STILLNESS IS THE KEY

An exploration of the importance of clarity through calmness in an increasingly fast-paced world.

Austin-based speaker and strategist Holiday (Conspiracy: Peter Thiel, Hulk Hogan, Gawker, and the Anatomy of Intrigue, 2018, etc.) believes in downshifting one’s life and activities in order to fully grasp the wonder of stillness. He bolsters this theory with a wide array of perspectives—some based on ancient wisdom (one of the author’s specialties), others more modern—all with the intent to direct readers toward the essential importance of stillness and its “attainable path to enlightenment and excellence, greatness and happiness, performance as well as presence.” Readers will be encouraged by Holiday’s insistence that his methods are within anyone’s grasp. He acknowledges that this rare and coveted calm is already inside each of us, but it’s been worn down by the hustle of busy lives and distractions. Recognizing that this goal requires immense personal discipline, the author draws on the representational histories of John F. Kennedy, Buddha, Tiger Woods, Fred Rogers, Leonardo da Vinci, and many other creative thinkers and scholarly, scientific texts. These examples demonstrate how others have evolved past the noise of modern life and into the solitude of productive thought and cleansing tranquility. Holiday splits his accessible, empowering, and sporadically meandering narrative into a three-part “timeless trinity of mind, body, soul—the head, the heart, the human body.” He juxtaposes Stoic philosopher Seneca’s internal reflection and wisdom against Donald Trump’s egocentric existence, with much of his time spent “in his bathrobe, ranting about the news.” Holiday stresses that while contemporary life is filled with a dizzying variety of “competing priorities and beliefs,” the frenzy can be quelled and serenity maintained through a deliberative calming of the mind and body. The author shows how “stillness is what aims the arrow,” fostering focus, internal harmony, and the kind of holistic self-examination necessary for optimal contentment and mind-body centeredness. Throughout the narrative, he promotes that concept mindfully and convincingly.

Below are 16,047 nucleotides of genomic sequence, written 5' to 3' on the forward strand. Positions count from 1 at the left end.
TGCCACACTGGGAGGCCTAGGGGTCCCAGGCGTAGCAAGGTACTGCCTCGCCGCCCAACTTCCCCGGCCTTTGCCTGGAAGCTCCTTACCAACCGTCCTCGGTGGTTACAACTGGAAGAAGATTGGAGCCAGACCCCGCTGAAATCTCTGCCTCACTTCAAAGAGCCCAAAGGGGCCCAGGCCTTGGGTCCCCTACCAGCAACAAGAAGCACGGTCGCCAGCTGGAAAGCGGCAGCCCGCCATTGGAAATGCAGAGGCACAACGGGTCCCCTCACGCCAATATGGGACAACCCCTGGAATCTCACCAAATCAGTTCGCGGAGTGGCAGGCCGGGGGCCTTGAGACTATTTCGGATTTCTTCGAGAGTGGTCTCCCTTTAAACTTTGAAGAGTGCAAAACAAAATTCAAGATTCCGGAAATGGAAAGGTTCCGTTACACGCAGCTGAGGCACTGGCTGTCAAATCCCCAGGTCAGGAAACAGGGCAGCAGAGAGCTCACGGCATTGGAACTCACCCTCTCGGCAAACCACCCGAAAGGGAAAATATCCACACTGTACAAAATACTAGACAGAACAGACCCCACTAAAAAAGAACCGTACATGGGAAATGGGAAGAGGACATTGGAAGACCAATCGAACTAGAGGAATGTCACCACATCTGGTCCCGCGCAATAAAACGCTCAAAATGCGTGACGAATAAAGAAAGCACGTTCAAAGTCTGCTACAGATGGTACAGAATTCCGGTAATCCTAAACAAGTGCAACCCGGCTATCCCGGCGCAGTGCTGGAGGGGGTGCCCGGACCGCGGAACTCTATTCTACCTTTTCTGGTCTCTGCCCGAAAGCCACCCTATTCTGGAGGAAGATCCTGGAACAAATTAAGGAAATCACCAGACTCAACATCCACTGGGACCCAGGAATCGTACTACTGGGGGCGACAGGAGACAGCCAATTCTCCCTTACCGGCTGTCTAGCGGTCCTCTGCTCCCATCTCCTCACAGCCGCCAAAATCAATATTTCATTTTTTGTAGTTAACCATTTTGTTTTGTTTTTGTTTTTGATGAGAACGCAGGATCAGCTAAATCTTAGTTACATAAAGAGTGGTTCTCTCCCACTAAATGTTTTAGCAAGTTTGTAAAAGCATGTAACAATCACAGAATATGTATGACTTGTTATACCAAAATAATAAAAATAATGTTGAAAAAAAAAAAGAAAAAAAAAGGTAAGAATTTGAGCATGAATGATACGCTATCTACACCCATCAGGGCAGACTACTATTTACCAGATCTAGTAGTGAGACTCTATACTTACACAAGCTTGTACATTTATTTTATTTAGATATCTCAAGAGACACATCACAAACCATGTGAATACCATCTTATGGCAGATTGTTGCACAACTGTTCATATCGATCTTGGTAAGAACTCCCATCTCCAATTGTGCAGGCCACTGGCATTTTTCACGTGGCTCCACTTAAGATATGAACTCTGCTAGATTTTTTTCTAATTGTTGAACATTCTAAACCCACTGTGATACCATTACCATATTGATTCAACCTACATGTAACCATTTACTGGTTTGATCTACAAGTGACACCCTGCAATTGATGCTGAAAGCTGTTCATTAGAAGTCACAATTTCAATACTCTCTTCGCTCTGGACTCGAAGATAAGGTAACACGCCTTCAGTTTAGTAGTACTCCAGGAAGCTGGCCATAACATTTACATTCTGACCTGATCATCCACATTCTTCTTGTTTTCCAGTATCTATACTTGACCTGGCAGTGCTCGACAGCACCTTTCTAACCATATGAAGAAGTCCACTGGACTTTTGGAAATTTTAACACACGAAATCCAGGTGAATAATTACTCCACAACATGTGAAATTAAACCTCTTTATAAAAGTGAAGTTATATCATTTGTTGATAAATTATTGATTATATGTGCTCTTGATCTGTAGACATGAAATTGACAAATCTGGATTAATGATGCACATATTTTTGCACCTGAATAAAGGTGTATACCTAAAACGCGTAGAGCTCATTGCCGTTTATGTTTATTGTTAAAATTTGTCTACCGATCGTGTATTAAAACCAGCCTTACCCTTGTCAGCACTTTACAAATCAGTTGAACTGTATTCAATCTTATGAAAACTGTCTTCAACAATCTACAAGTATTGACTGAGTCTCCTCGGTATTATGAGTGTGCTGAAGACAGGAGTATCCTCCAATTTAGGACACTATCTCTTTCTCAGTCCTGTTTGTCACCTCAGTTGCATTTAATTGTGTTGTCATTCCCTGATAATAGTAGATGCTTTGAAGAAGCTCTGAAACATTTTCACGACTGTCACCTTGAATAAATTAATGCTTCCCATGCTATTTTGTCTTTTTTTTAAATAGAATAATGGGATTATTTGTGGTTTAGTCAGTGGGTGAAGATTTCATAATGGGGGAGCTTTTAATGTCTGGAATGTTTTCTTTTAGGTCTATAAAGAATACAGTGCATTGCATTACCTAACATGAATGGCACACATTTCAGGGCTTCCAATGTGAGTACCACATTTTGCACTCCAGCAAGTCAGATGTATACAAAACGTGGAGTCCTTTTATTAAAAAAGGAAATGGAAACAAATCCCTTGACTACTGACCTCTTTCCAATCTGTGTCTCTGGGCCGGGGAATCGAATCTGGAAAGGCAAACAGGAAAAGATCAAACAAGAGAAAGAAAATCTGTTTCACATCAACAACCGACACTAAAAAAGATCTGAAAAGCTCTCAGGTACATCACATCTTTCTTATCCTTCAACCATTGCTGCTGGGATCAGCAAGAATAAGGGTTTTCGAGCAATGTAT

A timely, vividly realized reminder to slow down and harness the restorative wonders of serenity.

Pub Date: Oct. 1, 2019

ISBN: 978-0-525-53858-5

Page Count: 288

Publisher: Portfolio

Review Posted Online: July 21, 2019

Kirkus Reviews Issue: Aug. 15, 2019